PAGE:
Updates from National Leaders in Asia
“We are experiencing Forceful Sabbaths – time to slow down, be with our families, recalibrate the focus on our ministries. God is causing us to rethink how we can serve the people in our communities in new ways.”
|“Actually we are in a revival kairos in my country. All churches around the country connected in the cloud. We are doing the mobilization in a more tight agenda now. Always 300-700 gatherings online. This has never happen before. Thanks for the encouragement from the A2 family! I believe the worse economics situation could help us be more humble and depend on HIM. It's not so bad for the spiritual reality.“|
“We are seeing a shift in how we do church, how we minister to our congregation and others; this lockdown is causing us to connect in new and different ways.”
“There is a new spiritual hunger in our country, among nonbelievers as well as believers. In the midst of disaster and suffering, there are new opportunities for the Church to meet the spiritual needs of our people. How will we prepare to do that?”
Reconnecting to Share and Pray
Last week, for the first time since the COVID-19 pandemic began its swath across the world, Asian Access gathered its key national and regional leaders for a time of sharing and prayer together, via the Zoom communications technology. While we were not able to get every leader on the video call, we were blessed that over 90% of our leadership were able to join.
The initial goal of the video call was simple: Let’s see one another’s faces and find out how everyone is doing! In the midst of global tragedy, it was a joy just to see each other, compare homemade haircuts and new beards, and bask in the warmth of the fellowship, albeit digitally. Secondly, we wanted to learn more about the situations in one anothers’ countries as it is being experienced on the ground. Third, we wanted to take the opportunity to pray for one another in smaller groups (which you can do through Zoom). And finally, we wanted to hear from Joe Handley, our president, as he provided an overview of Asian Access’ situation within the current pandemic and offer words of hope and comfort from the Scriptures.
Inspiring Fresh Vision
What was encouraging and perhaps a little surprising (to me, at least) was the degree of inspiration and new vision that seems to be arising from the ashes of the ongoing coronavirus disaster. Let me be clear: None of our leaders were trivializing the gravity of the situation, nor the depths of suffering many of their fellow citizens are experiencing. Several of our leaders shared the travails of the thousands, sometimes millions, of people—the poorest of the poor who literally live day-to-day—who have been pushed to the brink of starvation through the loss of their jobs, with nowhere to go and with no safety net. “It is heartbreaking,” more than one leader shared.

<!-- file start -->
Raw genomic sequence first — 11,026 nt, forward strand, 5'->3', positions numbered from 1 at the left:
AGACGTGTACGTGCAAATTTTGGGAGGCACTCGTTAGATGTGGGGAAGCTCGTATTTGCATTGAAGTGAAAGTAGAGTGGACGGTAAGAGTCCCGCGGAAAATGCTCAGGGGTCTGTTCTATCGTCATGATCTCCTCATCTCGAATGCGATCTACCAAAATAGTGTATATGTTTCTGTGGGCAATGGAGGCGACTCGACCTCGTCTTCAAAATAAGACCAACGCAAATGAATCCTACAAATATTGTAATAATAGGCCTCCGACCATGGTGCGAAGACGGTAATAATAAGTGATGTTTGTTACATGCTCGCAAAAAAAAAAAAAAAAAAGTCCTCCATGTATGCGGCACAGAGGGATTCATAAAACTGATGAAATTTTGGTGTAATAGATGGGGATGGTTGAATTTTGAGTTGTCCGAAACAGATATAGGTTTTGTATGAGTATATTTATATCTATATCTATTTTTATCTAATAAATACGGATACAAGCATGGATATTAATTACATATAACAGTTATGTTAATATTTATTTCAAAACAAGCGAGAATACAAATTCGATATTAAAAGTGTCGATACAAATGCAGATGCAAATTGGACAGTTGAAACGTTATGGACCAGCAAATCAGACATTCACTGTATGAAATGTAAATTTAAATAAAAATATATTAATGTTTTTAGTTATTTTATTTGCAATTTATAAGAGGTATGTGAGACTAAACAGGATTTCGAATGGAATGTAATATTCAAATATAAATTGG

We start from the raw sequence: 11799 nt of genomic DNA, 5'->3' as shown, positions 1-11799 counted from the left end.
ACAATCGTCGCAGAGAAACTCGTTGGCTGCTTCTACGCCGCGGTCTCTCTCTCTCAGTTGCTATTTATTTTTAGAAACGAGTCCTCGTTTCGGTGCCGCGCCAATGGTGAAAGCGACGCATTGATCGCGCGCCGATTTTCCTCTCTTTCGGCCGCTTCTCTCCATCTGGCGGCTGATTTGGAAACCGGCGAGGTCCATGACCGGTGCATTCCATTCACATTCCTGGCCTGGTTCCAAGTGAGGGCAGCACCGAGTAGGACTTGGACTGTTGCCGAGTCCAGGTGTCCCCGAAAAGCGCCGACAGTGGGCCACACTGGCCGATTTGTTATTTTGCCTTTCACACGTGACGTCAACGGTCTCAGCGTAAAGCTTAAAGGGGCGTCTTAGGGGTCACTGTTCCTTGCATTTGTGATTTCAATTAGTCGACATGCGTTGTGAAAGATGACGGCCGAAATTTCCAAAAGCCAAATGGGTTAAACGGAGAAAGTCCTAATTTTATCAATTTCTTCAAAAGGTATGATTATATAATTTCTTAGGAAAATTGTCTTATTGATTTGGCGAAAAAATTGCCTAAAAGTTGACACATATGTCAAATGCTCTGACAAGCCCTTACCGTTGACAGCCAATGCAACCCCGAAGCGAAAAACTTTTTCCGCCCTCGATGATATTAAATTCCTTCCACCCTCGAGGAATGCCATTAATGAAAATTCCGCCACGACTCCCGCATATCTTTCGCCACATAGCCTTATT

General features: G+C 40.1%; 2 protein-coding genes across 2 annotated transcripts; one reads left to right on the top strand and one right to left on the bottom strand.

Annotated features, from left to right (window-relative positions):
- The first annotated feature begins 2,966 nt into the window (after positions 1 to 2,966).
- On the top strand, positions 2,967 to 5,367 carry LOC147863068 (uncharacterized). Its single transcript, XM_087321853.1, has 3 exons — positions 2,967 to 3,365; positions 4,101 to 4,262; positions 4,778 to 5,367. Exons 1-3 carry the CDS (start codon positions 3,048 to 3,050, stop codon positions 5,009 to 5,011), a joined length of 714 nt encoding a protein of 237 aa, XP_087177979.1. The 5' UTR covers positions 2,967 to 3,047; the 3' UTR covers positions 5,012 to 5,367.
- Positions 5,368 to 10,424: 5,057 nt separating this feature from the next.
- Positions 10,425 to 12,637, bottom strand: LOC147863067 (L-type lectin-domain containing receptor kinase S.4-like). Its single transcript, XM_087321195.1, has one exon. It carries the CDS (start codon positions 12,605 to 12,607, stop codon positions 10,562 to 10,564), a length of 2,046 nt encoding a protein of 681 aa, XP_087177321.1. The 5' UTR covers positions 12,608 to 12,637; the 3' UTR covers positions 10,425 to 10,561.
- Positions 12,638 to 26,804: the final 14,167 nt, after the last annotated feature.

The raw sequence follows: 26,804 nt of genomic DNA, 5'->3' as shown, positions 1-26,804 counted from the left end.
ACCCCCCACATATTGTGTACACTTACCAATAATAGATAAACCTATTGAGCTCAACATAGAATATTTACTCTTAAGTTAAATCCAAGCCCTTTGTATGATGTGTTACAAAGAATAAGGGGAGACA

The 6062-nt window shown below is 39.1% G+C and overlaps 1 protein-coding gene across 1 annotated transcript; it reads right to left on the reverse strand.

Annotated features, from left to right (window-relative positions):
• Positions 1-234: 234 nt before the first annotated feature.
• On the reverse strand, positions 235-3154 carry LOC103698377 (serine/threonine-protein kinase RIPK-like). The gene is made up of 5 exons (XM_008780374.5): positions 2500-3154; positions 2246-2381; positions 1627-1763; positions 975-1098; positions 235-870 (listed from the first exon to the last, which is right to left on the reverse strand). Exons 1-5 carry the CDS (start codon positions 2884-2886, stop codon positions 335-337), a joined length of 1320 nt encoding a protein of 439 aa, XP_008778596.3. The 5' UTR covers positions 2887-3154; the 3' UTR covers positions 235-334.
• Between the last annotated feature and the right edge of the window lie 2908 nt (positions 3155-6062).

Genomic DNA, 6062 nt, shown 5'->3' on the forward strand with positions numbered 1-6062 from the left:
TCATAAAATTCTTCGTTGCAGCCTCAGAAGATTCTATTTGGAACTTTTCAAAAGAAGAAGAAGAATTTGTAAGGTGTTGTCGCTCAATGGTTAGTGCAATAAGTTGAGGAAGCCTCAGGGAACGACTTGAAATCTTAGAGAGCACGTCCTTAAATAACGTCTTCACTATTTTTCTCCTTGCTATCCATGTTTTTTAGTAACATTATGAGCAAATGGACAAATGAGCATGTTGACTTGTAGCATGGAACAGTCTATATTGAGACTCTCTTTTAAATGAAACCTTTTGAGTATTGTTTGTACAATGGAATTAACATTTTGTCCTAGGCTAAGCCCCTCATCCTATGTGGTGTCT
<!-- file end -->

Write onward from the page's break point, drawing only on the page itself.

Yet through this calamity, God is causing these leaders to view their ministries, and the ministries of their churches, through fresh eyes. One key shift is from viewing the ministry of the Church as primarily, almost exclusively Word-centered (preaching and teaching) to being Jesus’ hands and feet in tangible ways to the suffering and needy in their communities. “In addition to raising money to buy food for the needy, we are considering opening our church buildings to be used as quarantine quarters for people who have been infected with the virus,” one country leader shared.
Working Out the New Realities
Our leaders are learning how to connect their churches, communities, and the Asian Access programs through virtual means. One leader described what the other leaders affirmed: “Our churches are meeting online. We now have a daily Zoom prayer group that is growing day by day.”
There was certainly disappointment expressed at the necessity to postpone upcoming Asian Access programs, which thrive so much on deep, person-to-person contact and interaction.
“We have had to postpone our upcoming marriage and family session,” one leader shared. “It was a deep disappointment to everyone. Our marriage and family sessions include the children—they are all-family events. Everyone had been looking forward to this for over a year.”
But many leaders shared how they and their working teams are brainstorming how continue their Asian Access programs virtually, if it is necessary to postpone in-person sessions for a longer period of time.
A Mixed Blessing
Our time on Zoom was indeed a mixed blessing—joy mixed with sorrow, grief mixed with hope, struggle mixed with inspiration. It is quite possible we will be experiencing this mix of blessings for some time; but within that mix, there is Hope—the hope we have through Christ—expressed well by Joe Handley as we closed our time together:
“We need each other and we are in this together. May the Hope of Easter Resurrection be with you, not only as we celebrate this week. Also as the world fights this virus and as we continue serving Christ while staying healthy. And, may that resurrection lead to revival among the nations!”
Noel Becchetti has been serving as Asian Access' VP for Leader Development since 2012. Noel and his wife Kyle are currently residing in El Cajon, California, where they will likely be for some time while they stay connected to their families, friends, and Asian Access colleagues through Zoom.